IN THE MOOD is constantly being revamped and updated. While there are a number of permanent Swing-Era songs in the show, many are rotated out and replaced with selections from the huge body of Swing-Era music. Bud Forrest greets the audience after every performance and is constantly taking suggestions from patrons of songs they’d like to hear in the show. Likewise, Mr. Forrest recently engaged stage director and noted Broadway choreographer Alex Sanchez to set the show’s jitterbug dances and production numbers. Thus, IN THE MOOD maintains a fresh, dynamic, ever-changing perspective on the culture of the Swing Era. Patrons who have seen the show two or three times are never disappointed as the production constantly evolves.
Be sure to check the overwhelmingly positive patron reviews on the TicketMaster.com web site – 136 Fan Reviews 4.5 / 5 – by looking up “IN THE MOOD” at www.ticketmaster.com. (Tickets to this performance may NOT be available through Ticket Master)
This performance of IN THE MOOD is presented by Artbeat, Inc. a not-for-profit arts presenter. Visit the producer’s website: www.inthemoodlive.com for information on all performances being presented in the near future. For interviews, press information, etc., contact: Dan Torti, Marketing Director: email@example.com ~ (314) 308 6834. See video clip and more at www.artbeatshows.org
High-resolution, downloadable photos available at: www.inthemoodlive.com
Patron Letter to Bud Forrest, Producer, In The Mood
Dear Mr. Forrest
Last evening my husband and I took my parents to see “In the Mood” at the Stadium Theater in Woonsocket, RI. I wanted to share with you observations of my parents during the show.
To give you a little background on my parents, my father was born in 1919, my mother in 1925. He is a WWII veteran who was overseas four years during the war. My mother was attending nursing school wearing the same uniform and cap worn on the show. We children were brought up listening to Big Band music and I have to say didn’t appreciate it much back then.
It wasn’t long after the show began that their feet were tapping to the music, eyes glued to the stage and smiles on their faces. Throughout the show, they were either softly clapping to the music, holding hands, giving each other secret smiles as if to say “remember when…”. Sometimes they would close their eyes and remain still and I knew they were deep in their own memories. Once, when my mother had her eyes close for a while, I leaned over and asked if she was getting tired, she opened her eyes to look at me and whispered, “I’m twenty again”. When Dreams and Stardust were played, my parents were holding hands and back on some dance floor waltzing together. My father was/is a wonderful dancer and my mother pointed to one of the gentleman in the cast and said, “See how he moves, your father moved like that.” Then there was a moment; I don’t remember which song it was, but my Dad starting humming to the music out loud, as he often did at home, drawing attention to everyone around us. What could they say?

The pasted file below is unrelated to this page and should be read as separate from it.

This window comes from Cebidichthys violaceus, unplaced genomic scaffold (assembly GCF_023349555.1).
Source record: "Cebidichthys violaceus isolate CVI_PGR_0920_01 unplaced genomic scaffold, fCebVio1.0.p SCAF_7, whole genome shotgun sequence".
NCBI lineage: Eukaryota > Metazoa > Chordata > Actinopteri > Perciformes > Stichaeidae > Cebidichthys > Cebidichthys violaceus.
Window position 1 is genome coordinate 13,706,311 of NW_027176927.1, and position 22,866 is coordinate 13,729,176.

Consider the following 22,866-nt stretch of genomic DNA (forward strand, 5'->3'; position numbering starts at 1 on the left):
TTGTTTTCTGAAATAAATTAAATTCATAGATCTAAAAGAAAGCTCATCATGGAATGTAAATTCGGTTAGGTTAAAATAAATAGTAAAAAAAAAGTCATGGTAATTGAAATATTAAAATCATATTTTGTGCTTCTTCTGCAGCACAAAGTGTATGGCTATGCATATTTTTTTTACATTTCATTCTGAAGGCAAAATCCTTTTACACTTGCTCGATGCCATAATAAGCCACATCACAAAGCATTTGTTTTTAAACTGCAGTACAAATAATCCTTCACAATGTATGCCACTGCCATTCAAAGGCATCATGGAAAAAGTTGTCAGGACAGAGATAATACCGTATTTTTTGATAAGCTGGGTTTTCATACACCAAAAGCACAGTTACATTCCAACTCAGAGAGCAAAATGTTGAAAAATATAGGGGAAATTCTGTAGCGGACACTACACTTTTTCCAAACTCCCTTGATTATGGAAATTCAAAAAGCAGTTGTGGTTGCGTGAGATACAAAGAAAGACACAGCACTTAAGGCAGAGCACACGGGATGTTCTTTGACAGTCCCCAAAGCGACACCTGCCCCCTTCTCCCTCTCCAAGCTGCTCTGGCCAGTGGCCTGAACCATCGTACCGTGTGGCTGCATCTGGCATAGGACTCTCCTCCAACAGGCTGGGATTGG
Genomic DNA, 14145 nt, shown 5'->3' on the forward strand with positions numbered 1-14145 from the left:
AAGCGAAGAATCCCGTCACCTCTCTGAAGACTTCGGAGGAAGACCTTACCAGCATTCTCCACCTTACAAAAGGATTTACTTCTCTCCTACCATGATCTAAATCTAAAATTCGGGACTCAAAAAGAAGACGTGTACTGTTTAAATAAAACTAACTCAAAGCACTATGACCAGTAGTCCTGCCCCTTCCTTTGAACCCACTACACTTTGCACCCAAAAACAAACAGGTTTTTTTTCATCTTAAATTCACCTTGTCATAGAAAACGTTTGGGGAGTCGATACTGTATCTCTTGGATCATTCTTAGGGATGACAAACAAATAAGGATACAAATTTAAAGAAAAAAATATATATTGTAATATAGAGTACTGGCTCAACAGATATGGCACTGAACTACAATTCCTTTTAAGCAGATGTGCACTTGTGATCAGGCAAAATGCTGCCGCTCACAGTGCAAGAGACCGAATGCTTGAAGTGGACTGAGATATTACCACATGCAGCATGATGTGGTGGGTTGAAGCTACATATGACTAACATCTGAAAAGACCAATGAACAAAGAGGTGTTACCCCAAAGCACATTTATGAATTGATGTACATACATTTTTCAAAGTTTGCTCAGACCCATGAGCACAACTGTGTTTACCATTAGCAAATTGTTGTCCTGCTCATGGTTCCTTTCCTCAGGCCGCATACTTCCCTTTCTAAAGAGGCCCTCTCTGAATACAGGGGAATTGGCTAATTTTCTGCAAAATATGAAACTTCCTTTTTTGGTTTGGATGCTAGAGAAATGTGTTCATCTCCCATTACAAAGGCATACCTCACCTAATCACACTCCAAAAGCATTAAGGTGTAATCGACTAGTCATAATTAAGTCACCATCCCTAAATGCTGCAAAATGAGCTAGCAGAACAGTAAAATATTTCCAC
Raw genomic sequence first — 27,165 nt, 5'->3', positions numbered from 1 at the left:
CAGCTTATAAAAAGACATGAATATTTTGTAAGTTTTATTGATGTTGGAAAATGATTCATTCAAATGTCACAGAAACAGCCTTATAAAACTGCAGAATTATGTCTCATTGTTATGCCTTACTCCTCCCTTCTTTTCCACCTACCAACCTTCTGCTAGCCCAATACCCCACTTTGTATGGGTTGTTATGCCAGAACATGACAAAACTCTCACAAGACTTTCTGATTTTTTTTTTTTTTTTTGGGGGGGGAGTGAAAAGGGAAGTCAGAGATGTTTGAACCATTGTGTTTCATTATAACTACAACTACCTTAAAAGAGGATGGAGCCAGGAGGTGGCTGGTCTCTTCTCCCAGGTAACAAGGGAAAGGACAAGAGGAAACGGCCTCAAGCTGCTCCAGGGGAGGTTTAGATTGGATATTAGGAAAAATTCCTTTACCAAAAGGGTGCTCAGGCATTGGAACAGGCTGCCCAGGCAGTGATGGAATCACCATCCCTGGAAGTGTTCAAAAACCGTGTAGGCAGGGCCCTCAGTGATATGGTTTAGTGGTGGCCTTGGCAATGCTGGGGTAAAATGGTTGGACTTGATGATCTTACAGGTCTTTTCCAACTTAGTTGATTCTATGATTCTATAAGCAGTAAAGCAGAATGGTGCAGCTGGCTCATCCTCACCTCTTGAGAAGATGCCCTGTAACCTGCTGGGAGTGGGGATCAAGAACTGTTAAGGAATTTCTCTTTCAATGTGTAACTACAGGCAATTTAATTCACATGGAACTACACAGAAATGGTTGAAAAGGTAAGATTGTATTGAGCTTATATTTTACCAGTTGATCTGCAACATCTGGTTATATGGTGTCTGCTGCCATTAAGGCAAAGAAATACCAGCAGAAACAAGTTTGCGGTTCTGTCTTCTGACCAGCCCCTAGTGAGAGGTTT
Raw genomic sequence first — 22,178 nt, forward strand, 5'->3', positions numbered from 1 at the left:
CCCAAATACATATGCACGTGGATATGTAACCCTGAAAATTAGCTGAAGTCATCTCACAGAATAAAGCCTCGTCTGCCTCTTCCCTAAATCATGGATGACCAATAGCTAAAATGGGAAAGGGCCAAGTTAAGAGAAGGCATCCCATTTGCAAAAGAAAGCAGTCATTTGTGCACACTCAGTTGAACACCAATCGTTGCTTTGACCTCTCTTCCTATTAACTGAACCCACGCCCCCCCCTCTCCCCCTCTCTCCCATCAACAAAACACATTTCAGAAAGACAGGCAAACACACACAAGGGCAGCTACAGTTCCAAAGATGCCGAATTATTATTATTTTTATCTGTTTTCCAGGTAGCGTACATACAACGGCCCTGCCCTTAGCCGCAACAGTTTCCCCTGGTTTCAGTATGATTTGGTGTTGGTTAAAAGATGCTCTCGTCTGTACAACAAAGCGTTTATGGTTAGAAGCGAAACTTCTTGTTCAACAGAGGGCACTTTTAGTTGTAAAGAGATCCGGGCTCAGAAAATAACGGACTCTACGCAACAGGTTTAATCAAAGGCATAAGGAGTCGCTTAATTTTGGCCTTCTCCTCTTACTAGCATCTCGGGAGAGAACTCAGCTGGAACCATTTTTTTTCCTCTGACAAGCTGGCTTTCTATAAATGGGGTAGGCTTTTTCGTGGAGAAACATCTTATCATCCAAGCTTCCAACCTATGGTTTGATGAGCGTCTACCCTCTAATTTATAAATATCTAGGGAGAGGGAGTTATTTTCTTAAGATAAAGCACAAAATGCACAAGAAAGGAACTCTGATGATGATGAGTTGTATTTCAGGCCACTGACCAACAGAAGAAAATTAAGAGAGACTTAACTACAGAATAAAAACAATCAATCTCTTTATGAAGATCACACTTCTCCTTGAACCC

And the crowning touch of the evening was the call to the individual branches of serviceman. Shoulders back, head held high, my father stood along with other veterans. They first seemed hesitant then turned to face the applauding crowd, waving, arms flying, fists raised in victory. The pride, honor, and appreciation of the audience’s acknowledgement that their years of service have not been forgotten were worth more than money could ever buy.
My only regret was that I couldn’t take any photos, not so much the show (although I would have loved that also) but of my parents. The looks on their faces, the rapture and sparkle in their eyes, seeing them not as they are today or even as I remember them while growing up, but as they were in their youth. The years seemed to have faded away from their faces and once again they were young, full of life, dating, dancing, and dreaming of their futures. So thank you and your wonderful, talented singers/dancers and orchestra for the memories and joy you inspire and a precious gift to what remains of the Greatest Generation.
Connie Whalen, Woonsocket, Rhode Island